Document Type


Date of Award



College of Science, Engineering, and Technology (COSET)

Degree Name

MS in Biology

Committee Chairperson

Ayodotun Sodipe

Committee Member 1

Sonya Good

Committee Member 2

Audrey Player

Committee Member 3

Shirshi Shishodia


• Bio-accumulation • Detoxification • Global contamination • Heavy metals • Metalloids • Toxicity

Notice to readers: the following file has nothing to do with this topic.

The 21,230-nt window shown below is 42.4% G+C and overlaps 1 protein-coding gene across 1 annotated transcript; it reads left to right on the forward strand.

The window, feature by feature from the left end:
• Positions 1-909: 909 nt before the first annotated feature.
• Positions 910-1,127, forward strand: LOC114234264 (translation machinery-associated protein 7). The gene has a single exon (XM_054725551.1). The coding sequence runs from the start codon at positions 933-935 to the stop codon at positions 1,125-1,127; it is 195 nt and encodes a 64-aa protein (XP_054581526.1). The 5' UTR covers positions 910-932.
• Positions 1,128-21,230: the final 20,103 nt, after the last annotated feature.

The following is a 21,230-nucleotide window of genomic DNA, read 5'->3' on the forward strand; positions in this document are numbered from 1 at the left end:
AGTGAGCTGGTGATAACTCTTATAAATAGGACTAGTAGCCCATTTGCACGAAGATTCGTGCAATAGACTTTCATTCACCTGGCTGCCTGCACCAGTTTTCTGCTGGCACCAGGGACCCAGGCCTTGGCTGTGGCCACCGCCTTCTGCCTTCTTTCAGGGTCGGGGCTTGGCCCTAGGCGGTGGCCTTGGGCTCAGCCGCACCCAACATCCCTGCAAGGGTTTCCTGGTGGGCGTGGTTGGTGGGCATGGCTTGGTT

Heavy metals and metalloids such as lead, cadmium, arsenic, nickel and zinc are an unavoidable contaminant of our ecosystem because of its natural occurrence They are also introduced into the environment anthropogenically through manufacturing, industrial agricultural processes which contaminates the food chain when taken up by food producing crops as a result of their presence in soil and water used in planting or feeding livestock. The adverse effects of these toxic elements have become a global threat to food security, particularly due to their inextricable association with human health. Exposure to environmental contaminants from daily diet is a major concern for all ages, although children are more vulnerable to their effects because they consume more food relative to their body weight and have underdeveloped nervous system. Exposure to toxic metals in children presents long-term health risks to growing infants and toddlers and have been linked but not limited to a variety of health issues such as disruptive behavior, neurological damage and attention deficit hyperactivity. A report recently released by the U.S House of Representatives in 2021, raised concerns about the dangerously elevated levels of heavy metals in baby food due to improper testing of raw ingredients used in making baby foods and finished baby food products and under-reporting by food manufacturers, of these high levels of toxicity which keeps toxic products on the market. Although, heavy metals can be found in some foods due to contaminated water and soil, their levels in foods, especially baby foods should be of great concern. The U.S. Food and Drug Administration (FDA) has proposed daily permissible limits for some of these metals; however, a major challenge to this remains subpar testing practices, lenient self-regulating standards set by different food manufacturers where there are inconsistent and conflicting tolerable safe limit values set by various food agencies. The new U.S. FDA initiative, known as Closer to Zero Plan (C2Z) seeks to reduce to almost zero level, the toxic element exposures from foods eaten by babies and young children, therefore, this study was aimed at evaluating heavy metal concentrations in baby and toddler food products targeted at infant and toddler age groups produced by leading brands indicated in the report. Ten commercial baby foods from the top seven leading brands in the United States were purchased from a local store, representing six ingredient categories listed as a diary, fruit; leguminous vegetable; beef, chicken, root vegetable; or grains and evaluated for arsenic (As), cadmium (Cd), Zinc (Zn) lead (Pb), Nickel (Ni), aluminum (Al) and chromium (Cr) in triplicates for heavy metal concentrations using the triple quadrupole inductively coupled mass spectrometry ) QQQ_ICP-MS), a tandem mass spectrometer method that has the capability of detecting analytes at lower detection limits. Nickel, Chromium and Zinc are vital in living organisms and necessary for metabolic and immune support while Arsenic, and Lead are non-essential but can be highly toxic even at extremely low concentrations of 0.005ug/g. In all the food types evaluated, aluminum (4.09 µg/g and 2.50 µg/g) and zinc (33.5 µg/g 69.5 µg/g, and 30.2 µg/g) were the most elevated in the infant food age group while lead and cadmium metals in all other food types were observed at levels not exceeding the tolerable limits except in rice cereal. The acceptable daily limits of Aluminum and Zinc are 1 µg/g /day and 0.3 µg/g /day. The mixed model generated for this analysis found significant differences in metal concentrations (F6,24=2.75, p=0.03). The overall average metal concentration in the food was 0.96 µg/g. No significant correlations were found between the packaging materials used and the observed metal concentrations (P >0.05, Std error 1.94). Food products formulated from fruits and root tubers commonly referred to as plant-based food products, exhibited the highest concentrations of all tested heavy metals although none of the food labels reported the levels of heavy metal concentrations in the food products. Transparency in reporting toxic metal content on food labels will help consumers make an informed decision when purchasing these food products.